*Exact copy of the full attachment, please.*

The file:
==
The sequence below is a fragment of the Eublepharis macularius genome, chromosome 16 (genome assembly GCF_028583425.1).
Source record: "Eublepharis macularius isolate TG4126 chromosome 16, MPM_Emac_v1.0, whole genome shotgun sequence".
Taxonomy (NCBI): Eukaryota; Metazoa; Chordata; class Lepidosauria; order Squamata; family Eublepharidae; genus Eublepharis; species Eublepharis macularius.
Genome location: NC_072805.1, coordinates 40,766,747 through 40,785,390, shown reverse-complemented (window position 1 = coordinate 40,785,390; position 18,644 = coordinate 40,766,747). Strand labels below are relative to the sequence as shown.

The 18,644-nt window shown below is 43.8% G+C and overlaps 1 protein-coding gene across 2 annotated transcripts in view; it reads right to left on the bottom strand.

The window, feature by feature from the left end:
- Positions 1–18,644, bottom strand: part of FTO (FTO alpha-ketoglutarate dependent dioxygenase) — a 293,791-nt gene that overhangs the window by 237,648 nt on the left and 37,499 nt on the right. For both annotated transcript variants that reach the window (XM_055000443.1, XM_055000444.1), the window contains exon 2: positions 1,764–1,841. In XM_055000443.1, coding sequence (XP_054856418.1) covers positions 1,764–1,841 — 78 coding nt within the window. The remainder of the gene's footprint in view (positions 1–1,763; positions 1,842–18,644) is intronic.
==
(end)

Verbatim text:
The sequence below is a fragment of the Eublepharis macularius genome, chromosome 16 (genome assembly GCF_028583425.1).
Source record: "Eublepharis macularius isolate TG4126 chromosome 16, MPM_Emac_v1.0, whole genome shotgun sequence".
Taxonomy (NCBI): Eukaryota; Metazoa; Chordata; class Lepidosauria; order Squamata; family Eublepharidae; genus Eublepharis; species Eublepharis macularius.
Genome location: NC_072805.1, coordinates 40,766,747 through 40,785,390, shown reverse-complemented (window position 1 = coordinate 40,785,390; position 18,644 = coordinate 40,766,747). Strand labels below are relative to the sequence as shown.

The 18,644-nt window shown below is 43.8% G+C and overlaps 1 protein-coding gene across 2 annotated transcripts in view; it reads right to left on the bottom strand.

The window, feature by feature from the left end:
- Positions 1–18,644, bottom strand: part of FTO (FTO alpha-ketoglutarate dependent dioxygenase) — a 293,791-nt gene that overhangs the window by 237,648 nt on the left and 37,499 nt on the right. For both annotated transcript variants that reach the window (XM_055000443.1, XM_055000444.1), the window contains exon 2: positions 1,764–1,841. In XM_055000443.1, coding sequence (XP_054856418.1) covers positions 1,764–1,841 — 78 coding nt within the window. The remainder of the gene's footprint in view (positions 1–1,763; positions 1,842–18,644) is intronic.